By 1967 he was out of jail, back in the Gorbals, had a steady girlfriend, Margaret, a dog and even a house. Everything seemed rosy until he was charged with the murder of Babs Rooney, a man he said he'd only slashed on the chest with a knife. The Krays helped him hide out in London during the infamous 1967 "Summer of Love", but he was eventually caught and brought back to Glasgow to be tried. He was found guilty of murdering Rooney, lost his appeal and sentenced to life imprisonment. He was sent to Inverness to serve his porridge.
Boyle likens his time in Inverness to being sent to Siberia. Fittingly he read Dostoyevsky, Tolstoy and Solzhenitsyn while in there. When he wasn't reading Russian novels he was arguing, fighting and continually being sent to the isolation block. Again this could be repetitive but isn't because Boyle writes so well. He writes about the awful pain that family visits bring (it reminds you of what you're missing) as well as the fact he took up yoga to stop his battered body from seizing up. He also injects an element of humour in recounting the tale of his breaking into the cell next door so that he could talk to his mate until they did the same with the whole row!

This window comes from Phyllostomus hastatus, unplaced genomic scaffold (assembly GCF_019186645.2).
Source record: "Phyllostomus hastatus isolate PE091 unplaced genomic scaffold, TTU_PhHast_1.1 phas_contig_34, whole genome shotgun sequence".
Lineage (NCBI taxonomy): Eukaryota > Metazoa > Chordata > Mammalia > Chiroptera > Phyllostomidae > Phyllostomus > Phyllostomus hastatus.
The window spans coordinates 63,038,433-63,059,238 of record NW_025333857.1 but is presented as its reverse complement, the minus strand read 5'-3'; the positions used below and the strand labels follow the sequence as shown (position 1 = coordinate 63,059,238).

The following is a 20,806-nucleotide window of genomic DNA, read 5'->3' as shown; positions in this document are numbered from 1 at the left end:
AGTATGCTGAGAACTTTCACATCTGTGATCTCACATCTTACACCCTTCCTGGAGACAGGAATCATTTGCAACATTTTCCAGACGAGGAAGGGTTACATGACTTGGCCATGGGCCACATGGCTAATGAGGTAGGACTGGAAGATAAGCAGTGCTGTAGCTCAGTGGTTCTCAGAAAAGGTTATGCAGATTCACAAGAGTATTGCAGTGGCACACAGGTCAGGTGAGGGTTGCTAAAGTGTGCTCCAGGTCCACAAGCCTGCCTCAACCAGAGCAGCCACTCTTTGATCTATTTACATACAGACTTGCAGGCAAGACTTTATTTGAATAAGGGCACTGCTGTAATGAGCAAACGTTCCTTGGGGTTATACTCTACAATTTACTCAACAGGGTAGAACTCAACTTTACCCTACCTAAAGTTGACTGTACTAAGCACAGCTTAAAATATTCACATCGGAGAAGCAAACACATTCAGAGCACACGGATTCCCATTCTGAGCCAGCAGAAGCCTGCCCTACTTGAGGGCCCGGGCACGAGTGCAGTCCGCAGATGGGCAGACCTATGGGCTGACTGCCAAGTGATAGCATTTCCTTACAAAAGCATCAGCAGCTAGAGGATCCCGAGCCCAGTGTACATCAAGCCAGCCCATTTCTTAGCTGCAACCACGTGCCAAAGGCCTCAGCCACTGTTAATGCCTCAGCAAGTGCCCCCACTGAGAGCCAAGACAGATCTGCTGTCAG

Boyle was repeatedly transferred between Peterhead and Inverness jails while a Lifer. His bete noire during this period was a prisoner he called "The Poof". He kept on running into this man even though they had a mutual loathing of one another. Boyle suspected the warders were happy for "The Poof" to act as a counterweight to him. In the end they were left alone by the warders to fight it out with one knife between them. Boyle inevitably won.
With "The Poof" out of the way Boyle got involved in prisoner politics, both at a local and national level. He was now a political animal rather than Scotland's most violent man. But all that annoyed the authorities so that, and a severe beating, led him back to Glasgow to the new Special Unit at Barlinnie.
The final section of the book is quite extraordinary. Boyle is suddenly still in prison but able to walk about freely, go unaided to the toilet when he wants, even make himself a cup of tea. He's used to being tied up, beaten up and shackled in a cage. At first he's suspicious of his new found freedom (is it a trick?) and then it drives him mad. Fearing he's cracking up he asks to go back to a "normal" jail.
The request is refused. His real breakthrough comes when he gets the opportunity to try his hand at a potters' wheel. He discovers he's a natural at it and becomes, surprise surprise, a talented artist. While in the Special Unit he exhibits his work as well as studies for an OU degree.
Suddenly James Boyle has a future after all. All he has to do is keep his head down and stay out of trouble. The book ends in 1977, five years before he's released in November 1982.
You don't need to be a Criminology student to enjoy this book that's, alas, now out of print. It's very readable and a wonderful insight into the human condition